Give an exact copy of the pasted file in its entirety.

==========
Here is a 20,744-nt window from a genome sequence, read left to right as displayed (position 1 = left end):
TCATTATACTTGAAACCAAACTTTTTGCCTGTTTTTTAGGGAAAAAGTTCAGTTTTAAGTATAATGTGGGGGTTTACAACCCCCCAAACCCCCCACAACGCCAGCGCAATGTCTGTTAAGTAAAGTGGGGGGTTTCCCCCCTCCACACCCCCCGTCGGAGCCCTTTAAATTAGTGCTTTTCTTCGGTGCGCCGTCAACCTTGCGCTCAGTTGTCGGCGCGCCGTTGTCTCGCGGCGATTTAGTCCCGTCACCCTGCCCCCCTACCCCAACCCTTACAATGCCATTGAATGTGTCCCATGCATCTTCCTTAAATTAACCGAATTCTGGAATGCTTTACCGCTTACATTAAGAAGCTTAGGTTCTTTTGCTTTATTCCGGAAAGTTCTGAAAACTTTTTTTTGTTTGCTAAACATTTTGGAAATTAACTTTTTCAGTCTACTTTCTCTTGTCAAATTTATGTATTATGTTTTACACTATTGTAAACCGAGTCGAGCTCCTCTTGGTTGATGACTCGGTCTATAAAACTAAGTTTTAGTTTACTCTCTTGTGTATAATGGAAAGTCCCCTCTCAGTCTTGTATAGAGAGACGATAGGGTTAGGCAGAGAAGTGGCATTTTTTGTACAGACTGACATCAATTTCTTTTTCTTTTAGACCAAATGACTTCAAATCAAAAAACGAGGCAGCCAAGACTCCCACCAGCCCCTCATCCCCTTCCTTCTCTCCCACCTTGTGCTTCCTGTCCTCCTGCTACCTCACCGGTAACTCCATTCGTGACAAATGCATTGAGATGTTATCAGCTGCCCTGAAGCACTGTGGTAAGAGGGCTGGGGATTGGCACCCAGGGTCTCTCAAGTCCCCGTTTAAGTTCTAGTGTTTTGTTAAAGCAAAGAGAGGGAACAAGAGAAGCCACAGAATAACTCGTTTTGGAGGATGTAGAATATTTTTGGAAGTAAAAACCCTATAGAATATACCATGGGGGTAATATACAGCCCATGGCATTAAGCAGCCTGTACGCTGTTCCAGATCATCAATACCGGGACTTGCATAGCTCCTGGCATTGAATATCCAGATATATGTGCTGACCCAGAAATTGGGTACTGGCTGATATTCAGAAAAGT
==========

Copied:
Here is a 20,744-nt window from a genome sequence, read left to right as displayed (position 1 = left end):
TCATTATACTTGAAACCAAACTTTTTGCCTGTTTTTTAGGGAAAAAGTTCAGTTTTAAGTATAATGTGGGGGTTTACAACCCCCCAAACCCCCCACAACGCCAGCGCAATGTCTGTTAAGTAAAGTGGGGGGTTTCCCCCCTCCACACCCCCCGTCGGAGCCCTTTAAATTAGTGCTTTTCTTCGGTGCGCCGTCAACCTTGCGCTCAGTTGTCGGCGCGCCGTTGTCTCGCGGCGATTTAGTCCCGTCACCCTGCCCCCCTACCCCAACCCTTACAATGCCATTGAATGTGTCCCATGCATCTTCCTTAAATTAACCGAATTCTGGAATGCTTTACCGCTTACATTAAGAAGCTTAGGTTCTTTTGCTTTATTCCGGAAAGTTCTGAAAACTTTTTTTTGTTTGCTAAACATTTTGGAAATTAACTTTTTCAGTCTACTTTCTCTTGTCAAATTTATGTATTATGTTTTACACTATTGTAAACCGAGTCGAGCTCCTCTTGGTTGATGACTCGGTCTATAAAACTAAGTTTTAGTTTACTCTCTTGTGTATAATGGAAAGTCCCCTCTCAGTCTTGTATAGAGAGACGATAGGGTTAGGCAGAGAAGTGGCATTTTTTGTACAGACTGACATCAATTTCTTTTTCTTTTAGACCAAATGACTTCAAATCAAAAAACGAGGCAGCCAAGACTCCCACCAGCCCCTCATCCCCTTCCTTCTCTCCCACCTTGTGCTTCCTGTCCTCCTGCTACCTCACCGGTAACTCCATTCGTGACAAATGCATTGAGATGTTATCAGCTGCCCTGAAGCACTGTGGTAAGAGGGCTGGGGATTGGCACCCAGGGTCTCTCAAGTCCCCGTTTAAGTTCTAGTGTTTTGTTAAAGCAAAGAGAGGGAACAAGAGAAGCCACAGAATAACTCGTTTTGGAGGATGTAGAATATTTTTGGAAGTAAAAACCCTATAGAATATACCATGGGGGTAATATACAGCCCATGGCATTAAGCAGCCTGTACGCTGTTCCAGATCATCAATACCGGGACTTGCATAGCTCCTGGCATTGAATATCCAGATATATGTGCTGACCCAGAAATTGGGTACTGGCTGATATTCAGAAAAGT